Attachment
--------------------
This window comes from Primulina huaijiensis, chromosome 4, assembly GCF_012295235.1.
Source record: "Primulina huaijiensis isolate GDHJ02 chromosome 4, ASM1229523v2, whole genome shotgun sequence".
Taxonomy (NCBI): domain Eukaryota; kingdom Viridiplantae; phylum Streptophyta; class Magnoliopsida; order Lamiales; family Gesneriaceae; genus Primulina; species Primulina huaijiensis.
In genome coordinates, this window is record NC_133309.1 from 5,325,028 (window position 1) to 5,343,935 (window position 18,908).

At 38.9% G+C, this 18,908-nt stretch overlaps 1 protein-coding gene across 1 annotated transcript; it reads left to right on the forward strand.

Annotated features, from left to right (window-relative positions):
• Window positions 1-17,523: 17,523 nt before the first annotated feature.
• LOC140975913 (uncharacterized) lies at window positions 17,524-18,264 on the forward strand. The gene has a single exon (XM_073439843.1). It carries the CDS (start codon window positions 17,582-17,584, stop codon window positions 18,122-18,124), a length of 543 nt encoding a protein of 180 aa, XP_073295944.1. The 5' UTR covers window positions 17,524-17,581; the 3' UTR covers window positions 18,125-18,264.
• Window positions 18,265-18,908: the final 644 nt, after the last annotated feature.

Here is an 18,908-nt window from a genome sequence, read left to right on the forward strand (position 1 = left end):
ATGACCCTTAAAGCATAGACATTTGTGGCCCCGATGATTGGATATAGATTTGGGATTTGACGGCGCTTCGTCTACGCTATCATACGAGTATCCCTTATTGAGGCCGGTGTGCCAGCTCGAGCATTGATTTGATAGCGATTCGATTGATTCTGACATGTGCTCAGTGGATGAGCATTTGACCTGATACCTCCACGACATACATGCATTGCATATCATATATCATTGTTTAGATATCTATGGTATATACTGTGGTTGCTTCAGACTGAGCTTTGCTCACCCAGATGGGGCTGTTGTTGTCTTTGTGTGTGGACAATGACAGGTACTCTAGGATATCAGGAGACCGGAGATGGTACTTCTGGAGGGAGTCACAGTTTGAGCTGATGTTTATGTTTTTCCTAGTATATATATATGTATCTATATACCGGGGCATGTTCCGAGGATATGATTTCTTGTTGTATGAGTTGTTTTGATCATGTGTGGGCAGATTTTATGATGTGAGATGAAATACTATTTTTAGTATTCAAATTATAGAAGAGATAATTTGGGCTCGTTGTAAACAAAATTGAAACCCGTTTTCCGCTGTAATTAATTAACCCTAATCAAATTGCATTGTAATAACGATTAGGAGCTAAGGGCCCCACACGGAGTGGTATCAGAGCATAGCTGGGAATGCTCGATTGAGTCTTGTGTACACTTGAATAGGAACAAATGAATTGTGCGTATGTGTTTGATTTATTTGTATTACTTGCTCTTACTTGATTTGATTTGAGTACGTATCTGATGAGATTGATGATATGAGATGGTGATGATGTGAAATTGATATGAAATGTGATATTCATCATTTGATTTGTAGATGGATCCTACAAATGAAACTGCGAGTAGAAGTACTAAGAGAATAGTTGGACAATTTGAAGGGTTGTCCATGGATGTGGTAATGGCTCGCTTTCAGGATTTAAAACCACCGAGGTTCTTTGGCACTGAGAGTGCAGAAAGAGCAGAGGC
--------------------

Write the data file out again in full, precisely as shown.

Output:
This window comes from Primulina huaijiensis, chromosome 4, assembly GCF_012295235.1.
Source record: "Primulina huaijiensis isolate GDHJ02 chromosome 4, ASM1229523v2, whole genome shotgun sequence".
Taxonomy (NCBI): domain Eukaryota; kingdom Viridiplantae; phylum Streptophyta; class Magnoliopsida; order Lamiales; family Gesneriaceae; genus Primulina; species Primulina huaijiensis.
In genome coordinates, this window is record NC_133309.1 from 5,325,028 (window position 1) to 5,343,935 (window position 18,908).

At 38.9% G+C, this 18,908-nt stretch overlaps 1 protein-coding gene across 1 annotated transcript; it reads left to right on the forward strand.

Annotated features, from left to right (window-relative positions):
• Window positions 1-17,523: 17,523 nt before the first annotated feature.
• LOC140975913 (uncharacterized) lies at window positions 17,524-18,264 on the forward strand. The gene has a single exon (XM_073439843.1). It carries the CDS (start codon window positions 17,582-17,584, stop codon window positions 18,122-18,124), a length of 543 nt encoding a protein of 180 aa, XP_073295944.1. The 5' UTR covers window positions 17,524-17,581; the 3' UTR covers window positions 18,125-18,264.
• Window positions 18,265-18,908: the final 644 nt, after the last annotated feature.

Here is an 18,908-nt window from a genome sequence, read left to right on the forward strand (position 1 = left end):
ATGACCCTTAAAGCATAGACATTTGTGGCCCCGATGATTGGATATAGATTTGGGATTTGACGGCGCTTCGTCTACGCTATCATACGAGTATCCCTTATTGAGGCCGGTGTGCCAGCTCGAGCATTGATTTGATAGCGATTCGATTGATTCTGACATGTGCTCAGTGGATGAGCATTTGACCTGATACCTCCACGACATACATGCATTGCATATCATATATCATTGTTTAGATATCTATGGTATATACTGTGGTTGCTTCAGACTGAGCTTTGCTCACCCAGATGGGGCTGTTGTTGTCTTTGTGTGTGGACAATGACAGGTACTCTAGGATATCAGGAGACCGGAGATGGTACTTCTGGAGGGAGTCACAGTTTGAGCTGATGTTTATGTTTTTCCTAGTATATATATATGTATCTATATACCGGGGCATGTTCCGAGGATATGATTTCTTGTTGTATGAGTTGTTTTGATCATGTGTGGGCAGATTTTATGATGTGAGATGAAATACTATTTTTAGTATTCAAATTATAGAAGAGATAATTTGGGCTCGTTGTAAACAAAATTGAAACCCGTTTTCCGCTGTAATTAATTAACCCTAATCAAATTGCATTGTAATAACGATTAGGAGCTAAGGGCCCCACACGGAGTGGTATCAGAGCATAGCTGGGAATGCTCGATTGAGTCTTGTGTACACTTGAATAGGAACAAATGAATTGTGCGTATGTGTTTGATTTATTTGTATTACTTGCTCTTACTTGATTTGATTTGAGTACGTATCTGATGAGATTGATGATATGAGATGGTGATGATGTGAAATTGATATGAAATGTGATATTCATCATTTGATTTGTAGATGGATCCTACAAATGAAACTGCGAGTAGAAGTACTAAGAGAATAGTTGGACAATTTGAAGGGTTGTCCATGGATGTGGTAATGGCTCGCTTTCAGGATTTAAAACCACCGAGGTTCTTTGGCACTGAGAGTGCAGAAAGAGCAGAGGC